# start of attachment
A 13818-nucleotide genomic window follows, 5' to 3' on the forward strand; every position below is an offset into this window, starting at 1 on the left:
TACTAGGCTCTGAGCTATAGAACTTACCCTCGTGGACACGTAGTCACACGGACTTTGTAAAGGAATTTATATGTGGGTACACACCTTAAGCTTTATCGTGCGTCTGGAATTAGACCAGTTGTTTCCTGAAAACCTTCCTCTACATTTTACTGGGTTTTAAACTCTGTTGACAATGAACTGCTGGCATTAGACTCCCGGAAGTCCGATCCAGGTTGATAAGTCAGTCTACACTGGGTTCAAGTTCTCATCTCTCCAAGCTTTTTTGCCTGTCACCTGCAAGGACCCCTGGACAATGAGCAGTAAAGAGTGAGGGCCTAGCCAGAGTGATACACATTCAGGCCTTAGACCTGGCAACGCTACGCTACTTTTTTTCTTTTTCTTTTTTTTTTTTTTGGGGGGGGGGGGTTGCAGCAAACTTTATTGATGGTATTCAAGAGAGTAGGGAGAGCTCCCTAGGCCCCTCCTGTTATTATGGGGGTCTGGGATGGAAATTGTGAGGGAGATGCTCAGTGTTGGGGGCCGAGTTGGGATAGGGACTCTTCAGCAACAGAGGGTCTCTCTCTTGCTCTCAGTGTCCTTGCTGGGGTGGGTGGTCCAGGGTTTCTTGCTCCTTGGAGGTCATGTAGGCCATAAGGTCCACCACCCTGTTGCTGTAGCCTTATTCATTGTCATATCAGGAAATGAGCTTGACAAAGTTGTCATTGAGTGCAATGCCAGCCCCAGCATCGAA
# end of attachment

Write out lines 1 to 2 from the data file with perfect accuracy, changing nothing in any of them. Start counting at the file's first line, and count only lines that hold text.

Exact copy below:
A 13818-nucleotide genomic window follows, 5' to 3' on the forward strand; every position below is an offset into this window, starting at 1 on the left:
TACTAGGCTCTGAGCTATAGAACTTACCCTCGTGGACACGTAGTCACACGGACTTTGTAAAGGAATTTATATGTGGGTACACACCTTAAGCTTTATCGTGCGTCTGGAATTAGACCAGTTGTTTCCTGAAAACCTTCCTCTACATTTTACTGGGTTTTAAACTCTGTTGACAATGAACTGCTGGCATTAGACTCCCGGAAGTCCGATCCAGGTTGATAAGTCAGTCTACACTGGGTTCAAGTTCTCATCTCTCCAAGCTTTTTTGCCTGTCACCTGCAAGGACCCCTGGACAATGAGCAGTAAAGAGTGAGGGCCTAGCCAGAGTGATACACATTCAGGCCTTAGACCTGGCAACGCTACGCTACTTTTTTTCTTTTTCTTTTTTTTTTTTTTGGGGGGGGGGGGTTGCAGCAAACTTTATTGATGGTATTCAAGAGAGTAGGGAGAGCTCCCTAGGCCCCTCCTGTTATTATGGGGGTCTGGGATGGAAATTGTGAGGGAGATGCTCAGTGTTGGGGGCCGAGTTGGGATAGGGACTCTTCAGCAACAGAGGGTCTCTCTCTTGCTCTCAGTGTCCTTGCTGGGGTGGGTGGTCCAGGGTTTCTTGCTCCTTGGAGGTCATGTAGGCCATAAGGTCCACCACCCTGTTGCTGTAGCCTTATTCATTGTCATATCAGGAAATGAGCTTGACAAAGTTGTCATTGAGTGCAATGCCAGCCCCAGCATCGAA